Film review: The Festival – a gloriously puerile celebration of mud, piss and music

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Forget Coachella, this is what festivals are all about...

For too long, music festivals on the big screen have often proved to be one of the most painfully inaccurate experiences that a cinema can offer.

Instead of capturing the mud-soaked reality of five days in a dirty tent, you need only look at Bridget Jones’ Baby or Kingsman: The Golden Circle for the image of a mud-free utopia where lavish yurts, champagne-filled VIP areas and A-list celebrities are lurking at every corner.

Thank god for The Festival then, which might just be the first film to fully acknowledge that music festivals are a little bit shit, but they’re also the perfect breeding ground for a very British blend of brilliantly puerile comedy.

Directed by The Inbetweeners co-creator Iain Morris, The Festival tells the story of recent university graduate Nick (Joe Thomas), who heads to a music festival with best friend Shane (Hammed Animashaun) after he’s unexpectedly dumped by his girlfriend.

Upon arrival, it’s clear that the event is a million miles away from the manicured lawns of Coachella. Instead, it’s a muddy hellscape where things begin to go almost immediately wrong.

For Nick, that means his first night at the festival is defined by an act of hilarious piss-stained chivalry that eventually turns into accidental voyeurism as he attempts to reunite with ex-girlfriend Caitlin (Hannah Tointon).

It’s succesfully milked for belly laughs in the way that only two Inbetweeners alumni could possibly manage. But while it may feel like an overly familiar extension of that very show at times, the film also succeeds in making the laughs feel refreshingly surreal.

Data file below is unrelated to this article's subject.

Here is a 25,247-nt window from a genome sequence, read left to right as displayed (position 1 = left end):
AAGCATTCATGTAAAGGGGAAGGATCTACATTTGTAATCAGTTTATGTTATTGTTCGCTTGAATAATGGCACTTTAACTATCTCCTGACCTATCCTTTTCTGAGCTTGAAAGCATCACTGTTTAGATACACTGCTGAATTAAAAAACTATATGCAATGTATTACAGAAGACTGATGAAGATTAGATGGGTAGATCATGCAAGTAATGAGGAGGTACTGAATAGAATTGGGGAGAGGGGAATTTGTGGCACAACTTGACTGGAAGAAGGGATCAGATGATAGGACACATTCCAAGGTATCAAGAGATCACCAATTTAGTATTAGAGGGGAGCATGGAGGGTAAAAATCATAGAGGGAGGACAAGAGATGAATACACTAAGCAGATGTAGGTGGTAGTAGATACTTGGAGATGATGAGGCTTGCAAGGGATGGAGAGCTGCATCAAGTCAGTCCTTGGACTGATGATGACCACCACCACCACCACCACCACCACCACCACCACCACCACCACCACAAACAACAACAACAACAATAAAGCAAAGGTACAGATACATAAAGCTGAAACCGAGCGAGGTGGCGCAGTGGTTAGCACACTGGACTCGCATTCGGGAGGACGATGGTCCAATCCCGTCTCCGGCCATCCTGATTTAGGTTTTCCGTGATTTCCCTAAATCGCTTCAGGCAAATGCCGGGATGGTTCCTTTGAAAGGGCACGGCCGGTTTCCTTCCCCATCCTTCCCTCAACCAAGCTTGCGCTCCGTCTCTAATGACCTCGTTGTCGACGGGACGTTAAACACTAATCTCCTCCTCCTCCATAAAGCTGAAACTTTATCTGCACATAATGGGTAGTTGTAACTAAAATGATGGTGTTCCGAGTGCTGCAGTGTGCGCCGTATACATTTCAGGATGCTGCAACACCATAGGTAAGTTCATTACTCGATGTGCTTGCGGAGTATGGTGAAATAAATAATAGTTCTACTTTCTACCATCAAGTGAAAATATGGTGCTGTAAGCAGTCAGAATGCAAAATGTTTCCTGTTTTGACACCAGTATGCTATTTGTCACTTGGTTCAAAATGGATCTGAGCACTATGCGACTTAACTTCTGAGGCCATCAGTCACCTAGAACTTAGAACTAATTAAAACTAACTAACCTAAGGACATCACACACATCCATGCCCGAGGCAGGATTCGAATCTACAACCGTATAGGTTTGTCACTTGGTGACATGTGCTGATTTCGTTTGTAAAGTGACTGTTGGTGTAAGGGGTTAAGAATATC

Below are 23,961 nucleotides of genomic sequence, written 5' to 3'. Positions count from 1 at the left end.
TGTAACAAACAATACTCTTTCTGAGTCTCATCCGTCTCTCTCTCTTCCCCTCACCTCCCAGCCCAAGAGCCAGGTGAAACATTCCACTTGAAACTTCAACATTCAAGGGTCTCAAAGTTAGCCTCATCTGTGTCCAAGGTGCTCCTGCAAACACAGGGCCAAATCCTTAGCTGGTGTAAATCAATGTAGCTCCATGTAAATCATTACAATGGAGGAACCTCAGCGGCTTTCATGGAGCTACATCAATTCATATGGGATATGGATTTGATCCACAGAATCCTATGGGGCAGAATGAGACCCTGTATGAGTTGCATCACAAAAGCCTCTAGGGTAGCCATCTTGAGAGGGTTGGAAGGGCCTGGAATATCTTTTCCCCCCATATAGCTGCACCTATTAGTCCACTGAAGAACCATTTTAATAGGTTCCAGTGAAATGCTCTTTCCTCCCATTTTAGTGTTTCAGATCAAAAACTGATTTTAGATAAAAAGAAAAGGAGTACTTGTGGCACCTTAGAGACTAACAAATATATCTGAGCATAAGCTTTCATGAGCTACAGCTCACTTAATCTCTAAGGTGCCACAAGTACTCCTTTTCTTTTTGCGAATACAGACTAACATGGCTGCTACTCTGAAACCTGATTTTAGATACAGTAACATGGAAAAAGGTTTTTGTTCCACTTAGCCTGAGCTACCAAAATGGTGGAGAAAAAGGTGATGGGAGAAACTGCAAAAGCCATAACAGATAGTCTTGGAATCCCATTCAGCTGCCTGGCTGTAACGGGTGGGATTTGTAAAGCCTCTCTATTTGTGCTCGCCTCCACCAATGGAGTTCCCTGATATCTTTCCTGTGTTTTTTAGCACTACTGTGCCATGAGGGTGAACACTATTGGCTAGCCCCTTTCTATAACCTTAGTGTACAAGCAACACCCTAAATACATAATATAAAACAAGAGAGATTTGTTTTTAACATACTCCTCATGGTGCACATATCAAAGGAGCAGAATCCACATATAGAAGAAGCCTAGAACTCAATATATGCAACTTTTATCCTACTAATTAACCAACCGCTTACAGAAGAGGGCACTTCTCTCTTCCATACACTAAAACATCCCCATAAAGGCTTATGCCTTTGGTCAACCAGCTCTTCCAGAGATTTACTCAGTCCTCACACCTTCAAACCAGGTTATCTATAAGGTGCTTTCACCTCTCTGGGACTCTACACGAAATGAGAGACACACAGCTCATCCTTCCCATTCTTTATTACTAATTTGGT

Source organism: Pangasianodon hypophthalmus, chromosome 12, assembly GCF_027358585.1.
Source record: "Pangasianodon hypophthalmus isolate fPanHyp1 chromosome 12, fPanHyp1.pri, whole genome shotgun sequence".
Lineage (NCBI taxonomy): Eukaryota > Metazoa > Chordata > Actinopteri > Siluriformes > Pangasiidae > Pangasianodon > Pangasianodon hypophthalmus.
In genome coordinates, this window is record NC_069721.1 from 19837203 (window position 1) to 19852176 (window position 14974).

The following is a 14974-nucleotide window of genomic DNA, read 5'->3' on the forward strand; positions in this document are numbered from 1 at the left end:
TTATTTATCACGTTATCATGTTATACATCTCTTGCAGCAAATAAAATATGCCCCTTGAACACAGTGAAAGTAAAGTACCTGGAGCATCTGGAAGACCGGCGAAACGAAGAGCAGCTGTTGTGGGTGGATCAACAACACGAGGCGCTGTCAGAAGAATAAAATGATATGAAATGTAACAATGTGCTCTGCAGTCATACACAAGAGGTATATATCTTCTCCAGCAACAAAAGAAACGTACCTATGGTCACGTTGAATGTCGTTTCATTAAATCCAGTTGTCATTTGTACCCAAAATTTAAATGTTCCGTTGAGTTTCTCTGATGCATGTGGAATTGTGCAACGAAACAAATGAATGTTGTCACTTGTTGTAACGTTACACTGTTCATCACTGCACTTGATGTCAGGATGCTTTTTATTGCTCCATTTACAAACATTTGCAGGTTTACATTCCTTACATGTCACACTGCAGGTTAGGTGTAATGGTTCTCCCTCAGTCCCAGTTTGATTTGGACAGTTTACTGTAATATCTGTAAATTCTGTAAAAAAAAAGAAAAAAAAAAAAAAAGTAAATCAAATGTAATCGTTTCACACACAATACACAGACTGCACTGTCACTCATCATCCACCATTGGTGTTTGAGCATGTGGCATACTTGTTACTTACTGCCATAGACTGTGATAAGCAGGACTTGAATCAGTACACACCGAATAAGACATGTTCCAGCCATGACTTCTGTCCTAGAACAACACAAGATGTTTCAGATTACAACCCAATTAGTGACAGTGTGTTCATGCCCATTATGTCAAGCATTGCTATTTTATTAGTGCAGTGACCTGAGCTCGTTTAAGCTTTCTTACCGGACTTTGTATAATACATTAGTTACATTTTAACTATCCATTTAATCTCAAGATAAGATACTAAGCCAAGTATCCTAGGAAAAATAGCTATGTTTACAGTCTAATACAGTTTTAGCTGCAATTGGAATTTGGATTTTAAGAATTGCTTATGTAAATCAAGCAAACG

One of the film’s standout sequences, for instance, follows Shane and new out-there friend Amy (Claudia O’Doherty), as they stumble upon a Druid wedding where things definitely aren’t quite what they seem. Another sees Thomas in full Inbetweeners mode as he decides that an impromptu strip tease is the best way to woo a hen party of Smurfs.

The scene is fully reminiscent of *that* dance sequence from the first Inbetweeners movie – but it’s packed with a pay-off that proves to be more of a gut-buster than the contents of a festival toilet.

The film’s success also lies with a strong supporting cast of familiar faces who prove more than able in helping Thomas do all the heavy comic lifting. Along with a small but pivotal role for Noel Fielding, Flight of The Conchords’ Jemaine Clement proves an unexpected scene stealer as Shane’s helplessly devoted step-dad.

There’s also a strong recurring joke in Gordy (Theo Barklem-Biggs), a friend who spends the majority of the film in the mother of all K-holes.

All considered, The Festival is possibly the funniest film of an otherwise disappointing summer for big screen comedy. It goes far in proving that the extended world of The Inbetweeners can be still mined for laughs (even if Thomas is getting a bit long in the tooth to be playing a 21-year-old at 34) – and shines a much needed light on the truly horrific reality of UK festivals.

See you in the field.